X-ray diffraction pattern of powder samples of metal-doped TiO2 were characterized by XRD (Rigaku D-2000) for recording and for determining the crystal structure. Transmission Electron Microscopy (TEM) (Philips, PW6060) was used to determine the surface morphology and particle size of the doped catalysts. The BET surface area was measured by AutoChem 2920 (Micromeritics, Atlanta, GA). Bulk doping concentrations of the metal species in the synthesized photocatalysts were determined by inductively coupled plasma (ICP) emission spectroscopy (Perkin Elmer Optima 3300 DV).
2.3. Photocatalytic Reaction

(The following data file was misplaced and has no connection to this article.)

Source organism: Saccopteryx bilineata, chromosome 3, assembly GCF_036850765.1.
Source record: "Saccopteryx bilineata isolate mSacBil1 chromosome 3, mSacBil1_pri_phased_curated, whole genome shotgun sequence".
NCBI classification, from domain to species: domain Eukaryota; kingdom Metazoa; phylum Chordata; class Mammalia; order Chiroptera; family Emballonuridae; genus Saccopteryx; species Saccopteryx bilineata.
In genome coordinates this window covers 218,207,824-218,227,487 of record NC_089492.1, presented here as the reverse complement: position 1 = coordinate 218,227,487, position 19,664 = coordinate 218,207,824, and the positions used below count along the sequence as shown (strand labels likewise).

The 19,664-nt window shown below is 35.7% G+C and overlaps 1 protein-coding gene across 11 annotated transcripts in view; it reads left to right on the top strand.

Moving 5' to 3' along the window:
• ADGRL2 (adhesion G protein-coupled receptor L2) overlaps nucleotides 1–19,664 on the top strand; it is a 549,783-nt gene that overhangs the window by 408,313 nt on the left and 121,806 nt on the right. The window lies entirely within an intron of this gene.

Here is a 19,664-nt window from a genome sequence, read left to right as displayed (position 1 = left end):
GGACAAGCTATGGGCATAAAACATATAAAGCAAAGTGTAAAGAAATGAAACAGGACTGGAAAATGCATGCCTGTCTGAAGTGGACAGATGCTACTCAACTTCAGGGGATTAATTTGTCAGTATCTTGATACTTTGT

Photocatalytic activities of neat, vanadium, or Fe-doped TiO2 were evaluated using oxidation of a probe molecule, 1-phenylethanol to acetophenone in two different solvents. All experiments employed the same light source. The reactions were performed in a 20 mL microbatch reactor equipped with Pen-Ray 5.5 Watts UV lamp (TM UVP, Inc. San Gabriel, CA). The irradiance at the reactor surface was 15 mW/cm2 as measured with a photometer (International Light Inc. model IL 1400A). The schematic diagram of the microreactor system is shown in Figure 2. Neat and doped TiO2 (0.05 g/L) were suspended in the microreactor that contained 20 mL reaction medium with substrate concentration at 20 ppm. Water or acetonitrile were used as the reaction medium to study the effect of solvents. The mixture was well stirred during the reaction process using a magnetic stirrer. The UV lamp was place at the center of the reactor, and oxygen was supplied for the oxidation. Since adsorbed oxygen served as a trap for the photogenerated conduction band electron in many heterogeneous photocatalytic reactions , solvents were saturated with O2 prior to the reaction study. The reactions were conducted at room temperature and at atmospheric pressure. Control studies were made to measure the photocatalytic activity of neat flame synthesized anatase phase TiO2 and commercially available TiO2 from Degussa (P25). Liquid samples were collected through the reactor sample port at selected time intervals, and the mixtures were analyzed using a Hewlett-Packard 6890 gas chromatograph with a low-bleed HP-5MS (30 m × 0.25 mm × 0.25 mm) column and a split/splitless injector. A mass selective detector equipped with a quadrapole mass filter (Hewlett-Packard 5973) was used for detection of the samples. Quantification of the oxygenated products was obtained using a multipoint calibration curve for each product.